I am not sure when I began my tradition of greeting the sunrise with deep breaths and a tasty cup of Joe. But I do know that as a child, I was grateful for the quality time I got to share in my father’s space – and the lessons that arose as a mother and daughter. Even today, I become teary-eyed when I think of those times and that struggle. That beautiful struggle. It proved that the worst of times can sometimes be the most beneficial of times. Obverse and forgiving. Organic and unfiltered. The impression behind that sign on the wall at Starbucks shook my perspective like a Vanilla Bean Frappuccino.
Many coffee connoisseurs understand that a single day doesn’t truly begin, until that first sip of deliciousness sets the sunrise in motion. Their day is somehow made brighter because of a service, or perhaps, a smile. I suspect that few people could view such an encounter as mine in such a positive manner and due to its’ intricacies. In retrospect, that experience heightened my consciousness of family, freed my spirit, and allowed me to grow, as all life experiences do. Understandably so, when most people hit a wall of difficulty, focus is abruptly placed on the survival of everyday life. But somehow, catastrophes often render blessings in disguise. I now see that coffee journey as a benediction; a journey of gratitude. My employment experience at Starbucks was a blessing and though I had many challenges to contend with, I was grateful for every step.
After six long months of naturopathic therapies, my daughter’s ulcer disappeared and my mother was able to return to her home. The end result of it all was clear, like a coffee bean free of defects. Several years later and while in Florida, a journey of another order allowed me to return to the beloved coffee shop I so adored. As well and over time, I have grown to treasure sidewalk cafes all over the world. Be they French, Italian, or American – I venture to find them.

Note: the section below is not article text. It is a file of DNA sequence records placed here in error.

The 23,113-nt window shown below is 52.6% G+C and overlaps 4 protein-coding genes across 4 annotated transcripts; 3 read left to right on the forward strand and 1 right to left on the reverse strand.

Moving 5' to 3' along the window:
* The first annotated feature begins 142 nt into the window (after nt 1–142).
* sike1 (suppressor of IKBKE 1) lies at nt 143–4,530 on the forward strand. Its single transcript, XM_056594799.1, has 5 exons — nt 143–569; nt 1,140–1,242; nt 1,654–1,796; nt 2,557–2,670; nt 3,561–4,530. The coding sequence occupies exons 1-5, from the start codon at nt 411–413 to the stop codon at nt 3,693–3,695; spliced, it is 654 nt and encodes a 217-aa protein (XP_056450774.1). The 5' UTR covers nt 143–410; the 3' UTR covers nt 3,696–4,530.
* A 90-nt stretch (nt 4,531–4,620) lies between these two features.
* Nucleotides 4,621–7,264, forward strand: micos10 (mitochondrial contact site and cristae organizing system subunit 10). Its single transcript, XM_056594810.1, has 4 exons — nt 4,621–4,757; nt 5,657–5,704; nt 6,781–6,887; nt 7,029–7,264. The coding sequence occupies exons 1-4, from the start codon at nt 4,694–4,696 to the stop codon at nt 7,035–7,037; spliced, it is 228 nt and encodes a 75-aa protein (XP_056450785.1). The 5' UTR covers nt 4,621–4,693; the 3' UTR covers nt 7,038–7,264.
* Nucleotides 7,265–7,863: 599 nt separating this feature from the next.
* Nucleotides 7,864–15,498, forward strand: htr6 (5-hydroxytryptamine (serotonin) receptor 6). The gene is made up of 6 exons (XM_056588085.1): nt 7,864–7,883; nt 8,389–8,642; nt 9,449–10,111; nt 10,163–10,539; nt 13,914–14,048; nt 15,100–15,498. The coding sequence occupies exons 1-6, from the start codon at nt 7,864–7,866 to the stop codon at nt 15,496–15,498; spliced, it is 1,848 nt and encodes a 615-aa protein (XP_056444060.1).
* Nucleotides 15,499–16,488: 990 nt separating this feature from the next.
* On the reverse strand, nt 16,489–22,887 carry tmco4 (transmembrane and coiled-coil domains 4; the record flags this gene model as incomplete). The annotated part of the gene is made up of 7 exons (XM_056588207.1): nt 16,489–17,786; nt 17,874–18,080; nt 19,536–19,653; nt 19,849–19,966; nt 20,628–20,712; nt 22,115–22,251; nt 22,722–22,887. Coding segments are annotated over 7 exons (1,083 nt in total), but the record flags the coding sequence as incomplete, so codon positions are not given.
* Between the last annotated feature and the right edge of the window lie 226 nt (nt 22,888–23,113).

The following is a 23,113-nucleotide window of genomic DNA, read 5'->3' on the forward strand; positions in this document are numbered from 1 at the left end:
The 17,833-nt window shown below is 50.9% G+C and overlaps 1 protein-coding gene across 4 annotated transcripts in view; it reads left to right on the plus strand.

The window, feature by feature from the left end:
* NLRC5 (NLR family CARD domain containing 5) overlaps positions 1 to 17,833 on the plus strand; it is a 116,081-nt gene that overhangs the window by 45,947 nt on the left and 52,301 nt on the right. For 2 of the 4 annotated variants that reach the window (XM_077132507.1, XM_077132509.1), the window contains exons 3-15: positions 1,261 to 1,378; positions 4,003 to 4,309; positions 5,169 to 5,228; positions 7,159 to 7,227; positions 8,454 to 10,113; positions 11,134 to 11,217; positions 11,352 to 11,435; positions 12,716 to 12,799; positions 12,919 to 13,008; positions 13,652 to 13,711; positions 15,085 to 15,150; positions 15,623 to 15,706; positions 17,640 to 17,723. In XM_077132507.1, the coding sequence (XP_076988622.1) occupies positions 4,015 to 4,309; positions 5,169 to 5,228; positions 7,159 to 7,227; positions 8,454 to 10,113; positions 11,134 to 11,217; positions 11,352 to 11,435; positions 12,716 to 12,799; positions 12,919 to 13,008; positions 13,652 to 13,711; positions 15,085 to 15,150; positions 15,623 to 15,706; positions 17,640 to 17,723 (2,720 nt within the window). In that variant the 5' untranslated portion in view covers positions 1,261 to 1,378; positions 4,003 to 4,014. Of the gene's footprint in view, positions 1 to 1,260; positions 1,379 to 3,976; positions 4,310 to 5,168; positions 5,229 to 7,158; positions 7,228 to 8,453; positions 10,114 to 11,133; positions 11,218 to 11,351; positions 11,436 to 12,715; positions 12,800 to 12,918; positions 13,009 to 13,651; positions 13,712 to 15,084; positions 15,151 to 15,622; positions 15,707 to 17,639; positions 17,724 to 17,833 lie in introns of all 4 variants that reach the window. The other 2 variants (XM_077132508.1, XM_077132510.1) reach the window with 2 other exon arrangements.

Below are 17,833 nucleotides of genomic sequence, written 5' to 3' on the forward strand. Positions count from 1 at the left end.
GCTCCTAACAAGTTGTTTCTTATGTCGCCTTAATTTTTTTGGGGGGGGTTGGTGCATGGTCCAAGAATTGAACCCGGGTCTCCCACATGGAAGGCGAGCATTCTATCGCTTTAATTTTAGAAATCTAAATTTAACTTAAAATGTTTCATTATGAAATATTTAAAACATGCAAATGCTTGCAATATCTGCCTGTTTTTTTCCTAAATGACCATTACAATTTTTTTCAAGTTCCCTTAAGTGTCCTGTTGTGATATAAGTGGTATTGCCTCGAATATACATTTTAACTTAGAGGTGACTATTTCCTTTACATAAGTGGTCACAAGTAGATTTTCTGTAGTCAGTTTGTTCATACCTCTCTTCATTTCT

At Starbucks, there is a profound quote imprinted on the back of each cup. These collective of quotes are called The Way I See It.
The Way I See It # 233
I used to think that going to the jungle made my life an adventure. However, after years of unusual work in exotic places, I realize that it is not how far off I go or how deep into the forest I walk that gives my life meaning. I see that living life fully is what makes life – anyone’s life, no matter where they go or do not go – and adventure. ~ Maria Fadiman, Geographer and Ethnobotanist
The Way I See It #292
The way we get to live forever is through memories stored in the hearts and souls of those whose lives we touch. That’s our soul print. It’s our comfort, our emotional nourishment at the end of the day and the end of a life. How wonderful that they are called up at will and savored randomly. It seems to me we should spend our lives in a conscious state of creating these meaningful moments that live on. Memories matter. ~ Leeza Gibbons, Television and radio personality
I have learned to inhale life just as I breathe in the aroma of the coffee bean. Moments matter. Time matters. Most times, we choose the moment over the experience. But inevitably, the experience chooses us. Hale to the coffee bean.
Weekly Affirmation: I am humbled and appreciative of all things.
Love and Light for your Tuesday!
Tuesday Morning Love: 52 Commentaries and Weekly Affirmations to Honor the Soul Within the Souldier (edited edition) will soon again be available in eBook and Paperback. We regret the delay and thank you for your patience and continued support.